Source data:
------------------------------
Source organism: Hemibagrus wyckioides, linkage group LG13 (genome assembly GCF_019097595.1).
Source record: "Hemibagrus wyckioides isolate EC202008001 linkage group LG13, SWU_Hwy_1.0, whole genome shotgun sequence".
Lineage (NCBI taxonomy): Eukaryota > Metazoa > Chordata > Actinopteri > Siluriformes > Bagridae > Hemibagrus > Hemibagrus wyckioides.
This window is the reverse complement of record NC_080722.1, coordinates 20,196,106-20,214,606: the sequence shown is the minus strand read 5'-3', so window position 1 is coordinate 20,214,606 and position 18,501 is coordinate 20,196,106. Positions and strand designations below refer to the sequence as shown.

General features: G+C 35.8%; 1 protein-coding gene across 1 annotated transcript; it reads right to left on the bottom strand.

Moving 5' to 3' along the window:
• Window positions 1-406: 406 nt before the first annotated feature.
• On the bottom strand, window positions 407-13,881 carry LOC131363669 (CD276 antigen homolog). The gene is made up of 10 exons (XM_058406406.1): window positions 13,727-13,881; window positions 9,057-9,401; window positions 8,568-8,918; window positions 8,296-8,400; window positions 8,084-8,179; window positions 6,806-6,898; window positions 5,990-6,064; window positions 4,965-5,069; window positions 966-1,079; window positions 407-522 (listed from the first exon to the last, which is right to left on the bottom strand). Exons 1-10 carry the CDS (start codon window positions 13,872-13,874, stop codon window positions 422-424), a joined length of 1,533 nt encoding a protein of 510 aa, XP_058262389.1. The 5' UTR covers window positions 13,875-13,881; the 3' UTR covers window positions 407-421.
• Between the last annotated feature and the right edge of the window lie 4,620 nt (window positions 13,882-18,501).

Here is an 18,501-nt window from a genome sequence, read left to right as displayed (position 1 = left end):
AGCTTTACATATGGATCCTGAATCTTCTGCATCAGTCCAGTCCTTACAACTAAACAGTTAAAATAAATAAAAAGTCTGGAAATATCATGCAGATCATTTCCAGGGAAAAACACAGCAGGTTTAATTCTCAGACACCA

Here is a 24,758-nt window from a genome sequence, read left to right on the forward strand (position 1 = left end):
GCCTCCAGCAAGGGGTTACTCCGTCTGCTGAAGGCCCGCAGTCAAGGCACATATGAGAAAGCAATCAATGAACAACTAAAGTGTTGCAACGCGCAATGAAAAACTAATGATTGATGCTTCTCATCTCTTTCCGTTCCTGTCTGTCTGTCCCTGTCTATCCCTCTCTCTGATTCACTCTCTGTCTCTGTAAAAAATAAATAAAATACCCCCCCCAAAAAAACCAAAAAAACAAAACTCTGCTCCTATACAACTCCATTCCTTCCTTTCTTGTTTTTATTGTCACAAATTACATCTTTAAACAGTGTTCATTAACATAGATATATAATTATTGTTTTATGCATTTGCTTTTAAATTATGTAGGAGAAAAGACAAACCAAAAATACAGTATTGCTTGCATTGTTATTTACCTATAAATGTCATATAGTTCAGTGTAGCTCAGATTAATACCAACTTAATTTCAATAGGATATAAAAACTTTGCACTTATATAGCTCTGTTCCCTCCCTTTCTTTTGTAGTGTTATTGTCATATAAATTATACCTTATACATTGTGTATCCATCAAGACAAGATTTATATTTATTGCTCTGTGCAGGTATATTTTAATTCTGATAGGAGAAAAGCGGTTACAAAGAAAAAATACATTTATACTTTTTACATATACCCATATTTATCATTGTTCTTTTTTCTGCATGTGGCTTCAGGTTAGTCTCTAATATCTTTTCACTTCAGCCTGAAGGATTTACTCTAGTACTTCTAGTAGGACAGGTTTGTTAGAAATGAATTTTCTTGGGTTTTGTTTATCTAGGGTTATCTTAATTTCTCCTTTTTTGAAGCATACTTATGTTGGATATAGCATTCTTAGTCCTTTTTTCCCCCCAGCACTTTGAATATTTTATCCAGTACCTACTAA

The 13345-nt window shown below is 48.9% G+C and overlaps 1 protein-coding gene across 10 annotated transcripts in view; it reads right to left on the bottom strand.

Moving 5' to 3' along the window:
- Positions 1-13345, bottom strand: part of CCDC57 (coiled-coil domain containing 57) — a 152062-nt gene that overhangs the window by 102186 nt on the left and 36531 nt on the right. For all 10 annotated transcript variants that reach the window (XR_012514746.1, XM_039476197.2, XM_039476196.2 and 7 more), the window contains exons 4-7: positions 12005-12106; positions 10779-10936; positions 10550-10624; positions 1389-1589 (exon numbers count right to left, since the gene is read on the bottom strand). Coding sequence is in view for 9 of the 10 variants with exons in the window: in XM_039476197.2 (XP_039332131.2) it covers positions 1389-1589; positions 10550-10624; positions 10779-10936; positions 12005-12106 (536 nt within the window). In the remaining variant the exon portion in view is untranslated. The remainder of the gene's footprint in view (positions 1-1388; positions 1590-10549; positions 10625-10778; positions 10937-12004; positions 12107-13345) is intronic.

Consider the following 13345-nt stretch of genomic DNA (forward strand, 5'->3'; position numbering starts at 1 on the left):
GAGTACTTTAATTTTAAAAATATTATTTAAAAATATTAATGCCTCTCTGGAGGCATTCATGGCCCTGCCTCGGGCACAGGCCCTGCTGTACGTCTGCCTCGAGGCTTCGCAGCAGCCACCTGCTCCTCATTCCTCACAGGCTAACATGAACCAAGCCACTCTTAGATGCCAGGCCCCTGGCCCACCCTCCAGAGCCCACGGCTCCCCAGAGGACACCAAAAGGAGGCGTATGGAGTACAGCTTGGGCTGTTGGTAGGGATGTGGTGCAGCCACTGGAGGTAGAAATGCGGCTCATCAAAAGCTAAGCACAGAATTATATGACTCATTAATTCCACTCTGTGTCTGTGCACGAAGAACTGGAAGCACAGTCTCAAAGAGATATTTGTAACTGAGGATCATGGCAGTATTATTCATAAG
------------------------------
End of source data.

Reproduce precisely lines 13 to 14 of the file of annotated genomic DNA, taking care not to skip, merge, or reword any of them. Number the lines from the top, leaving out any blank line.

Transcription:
GCCTCCAGCAAGGGGTTACTCCGTCTGCTGAAGGCCCGCAGTCAAGGCACATATGAGAAAGCAATCAATGAACAACTAAAGTGTTGCAACGCGCAATGAAAAACTAATGATTGATGCTTCTCATCTCTTTCCGTTCCTGTCTGTCTGTCCCTGTCTATCCCTCTCTCTGATTCACTCTCTGTCTCTGTAAAAAATAAATAAAATACCCCCCCCAAAAAAACCAAAAAAACAAAACTCTGCTCCTATACAACTCCATTCCTTCCTTTCTTGTTTTTATTGTCACAAATTACATCTTTAAACAGTGTTCATTAACATAGATATATAATTATTGTTTTATGCATTTGCTTTTAAATTATGTAGGAGAAAAGACAAACCAAAAATACAGTATTGCTTGCATTGTTATTTACCTATAAATGTCATATAGTTCAGTGTAGCTCAGATTAATACCAACTTAATTTCAATAGGATATAAAAACTTTGCACTTATATAGCTCTGTTCCCTCCCTTTCTTTTGTAGTGTTATTGTCATATAAATTATACCTTATACATTGTGTATCCATCAAGACAAGATTTATATTTATTGCTCTGTGCAGGTATATTTTAATTCTGATAGGAGAAAAGCGGTTACAAAGAAAAAATACATTTATACTTTTTACATATACCCATATTTATCATTGTTCTTTTTTCTGCATGTGGCTTCAGGTTAGTCTCTAATATCTTTTCACTTCAGCCTGAAGGATTTACTCTAGTACTTCTAGTAGGACAGGTTTGTTAGAAATGAATTTTCTTGGGTTTTGTTTATCTAGGGTTATCTTAATTTCTCCTTTTTTGAAGCATACTTATGTTGGATATAGCATTCTTAGTCCTTTTTTCCCCCCAGCACTTTGAATATTTTATCCAGTACCTACTAA

The 13345-nt window shown below is 48.9% G+C and overlaps 1 protein-coding gene across 10 annotated transcripts in view; it reads right to left on the bottom strand.